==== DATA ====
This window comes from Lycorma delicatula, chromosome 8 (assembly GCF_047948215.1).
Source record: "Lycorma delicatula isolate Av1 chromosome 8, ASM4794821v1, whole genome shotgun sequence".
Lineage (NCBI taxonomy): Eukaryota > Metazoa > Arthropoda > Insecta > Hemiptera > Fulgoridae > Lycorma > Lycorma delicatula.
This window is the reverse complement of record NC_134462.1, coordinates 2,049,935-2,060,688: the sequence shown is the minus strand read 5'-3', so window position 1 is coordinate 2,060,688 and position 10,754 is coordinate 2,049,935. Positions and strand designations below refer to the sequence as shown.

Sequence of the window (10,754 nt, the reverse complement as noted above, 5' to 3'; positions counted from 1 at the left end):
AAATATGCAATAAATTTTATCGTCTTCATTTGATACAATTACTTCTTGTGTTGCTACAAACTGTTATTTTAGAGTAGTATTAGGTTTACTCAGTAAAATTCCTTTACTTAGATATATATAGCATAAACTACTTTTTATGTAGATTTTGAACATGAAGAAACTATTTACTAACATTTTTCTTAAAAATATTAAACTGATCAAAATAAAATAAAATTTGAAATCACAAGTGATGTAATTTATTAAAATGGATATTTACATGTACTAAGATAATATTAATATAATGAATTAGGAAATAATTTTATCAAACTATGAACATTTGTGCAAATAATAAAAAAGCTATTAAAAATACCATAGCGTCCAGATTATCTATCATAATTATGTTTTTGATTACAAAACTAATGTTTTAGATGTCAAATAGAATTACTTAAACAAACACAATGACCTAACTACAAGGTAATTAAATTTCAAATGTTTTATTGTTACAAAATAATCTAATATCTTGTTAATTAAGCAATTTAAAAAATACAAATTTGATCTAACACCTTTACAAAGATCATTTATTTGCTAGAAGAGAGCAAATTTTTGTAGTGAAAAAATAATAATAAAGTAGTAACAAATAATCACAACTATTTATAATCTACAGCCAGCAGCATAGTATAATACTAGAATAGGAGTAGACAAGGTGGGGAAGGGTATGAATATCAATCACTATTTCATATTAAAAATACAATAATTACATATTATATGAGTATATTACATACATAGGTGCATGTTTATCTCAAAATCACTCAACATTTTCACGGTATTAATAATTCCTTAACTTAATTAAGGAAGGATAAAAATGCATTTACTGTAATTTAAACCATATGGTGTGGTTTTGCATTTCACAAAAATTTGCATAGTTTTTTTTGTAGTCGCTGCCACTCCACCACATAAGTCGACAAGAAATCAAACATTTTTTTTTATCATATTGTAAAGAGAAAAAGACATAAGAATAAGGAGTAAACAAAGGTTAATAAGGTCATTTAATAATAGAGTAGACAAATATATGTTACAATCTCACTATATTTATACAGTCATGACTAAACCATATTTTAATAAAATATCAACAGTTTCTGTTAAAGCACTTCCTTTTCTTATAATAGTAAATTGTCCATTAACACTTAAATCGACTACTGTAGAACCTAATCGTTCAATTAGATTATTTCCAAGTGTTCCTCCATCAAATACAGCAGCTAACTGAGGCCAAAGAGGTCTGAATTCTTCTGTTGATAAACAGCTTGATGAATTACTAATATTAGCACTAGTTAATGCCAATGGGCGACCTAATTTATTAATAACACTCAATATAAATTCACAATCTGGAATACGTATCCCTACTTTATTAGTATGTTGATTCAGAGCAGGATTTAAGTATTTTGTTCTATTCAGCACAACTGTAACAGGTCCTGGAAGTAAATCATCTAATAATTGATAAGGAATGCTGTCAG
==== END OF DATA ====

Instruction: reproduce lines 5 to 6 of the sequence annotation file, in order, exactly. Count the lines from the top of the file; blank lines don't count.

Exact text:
Sequence of the window (10,754 nt, the reverse complement as noted above, 5' to 3'; positions counted from 1 at the left end):
AAATATGCAATAAATTTTATCGTCTTCATTTGATACAATTACTTCTTGTGTTGCTACAAACTGTTATTTTAGAGTAGTATTAGGTTTACTCAGTAAAATTCCTTTACTTAGATATATATAGCATAAACTACTTTTTATGTAGATTTTGAACATGAAGAAACTATTTACTAACATTTTTCTTAAAAATATTAAACTGATCAAAATAAAATAAAATTTGAAATCACAAGTGATGTAATTTATTAAAATGGATATTTACATGTACTAAGATAATATTAATATAATGAATTAGGAAATAATTTTATCAAACTATGAACATTTGTGCAAATAATAAAAAAGCTATTAAAAATACCATAGCGTCCAGATTATCTATCATAATTATGTTTTTGATTACAAAACTAATGTTTTAGATGTCAAATAGAATTACTTAAACAAACACAATGACCTAACTACAAGGTAATTAAATTTCAAATGTTTTATTGTTACAAAATAATCTAATATCTTGTTAATTAAGCAATTTAAAAAATACAAATTTGATCTAACACCTTTACAAAGATCATTTATTTGCTAGAAGAGAGCAAATTTTTGTAGTGAAAAAATAATAATAAAGTAGTAACAAATAATCACAACTATTTATAATCTACAGCCAGCAGCATAGTATAATACTAGAATAGGAGTAGACAAGGTGGGGAAGGGTATGAATATCAATCACTATTTCATATTAAAAATACAATAATTACATATTATATGAGTATATTACATACATAGGTGCATGTTTATCTCAAAATCACTCAACATTTTCACGGTATTAATAATTCCTTAACTTAATTAAGGAAGGATAAAAATGCATTTACTGTAATTTAAACCATATGGTGTGGTTTTGCATTTCACAAAAATTTGCATAGTTTTTTTTGTAGTCGCTGCCACTCCACCACATAAGTCGACAAGAAATCAAACATTTTTTTTTATCATATTGTAAAGAGAAAAAGACATAAGAATAAGGAGTAAACAAAGGTTAATAAGGTCATTTAATAATAGAGTAGACAAATATATGTTACAATCTCACTATATTTATACAGTCATGACTAAACCATATTTTAATAAAATATCAACAGTTTCTGTTAAAGCACTTCCTTTTCTTATAATAGTAAATTGTCCATTAACACTTAAATCGACTACTGTAGAACCTAATCGTTCAATTAGATTATTTCCAAGTGTTCCTCCATCAAATACAGCAGCTAACTGAGGCCAAAGAGGTCTGAATTCTTCTGTTGATAAACAGCTTGATGAATTACTAATATTAGCACTAGTTAATGCCAATGGGCGACCTAATTTATTAATAACACTCAATATAAATTCACAATCTGGAATACGTATCCCTACTTTATTAGTATGTTGATTCAGAGCAGGATTTAAGTATTTTGTTCTATTCAGCACAACTGTAACAGGTCCTGGAAGTAAATCATCTAATAATTGATAAGGAATGCTGTCAG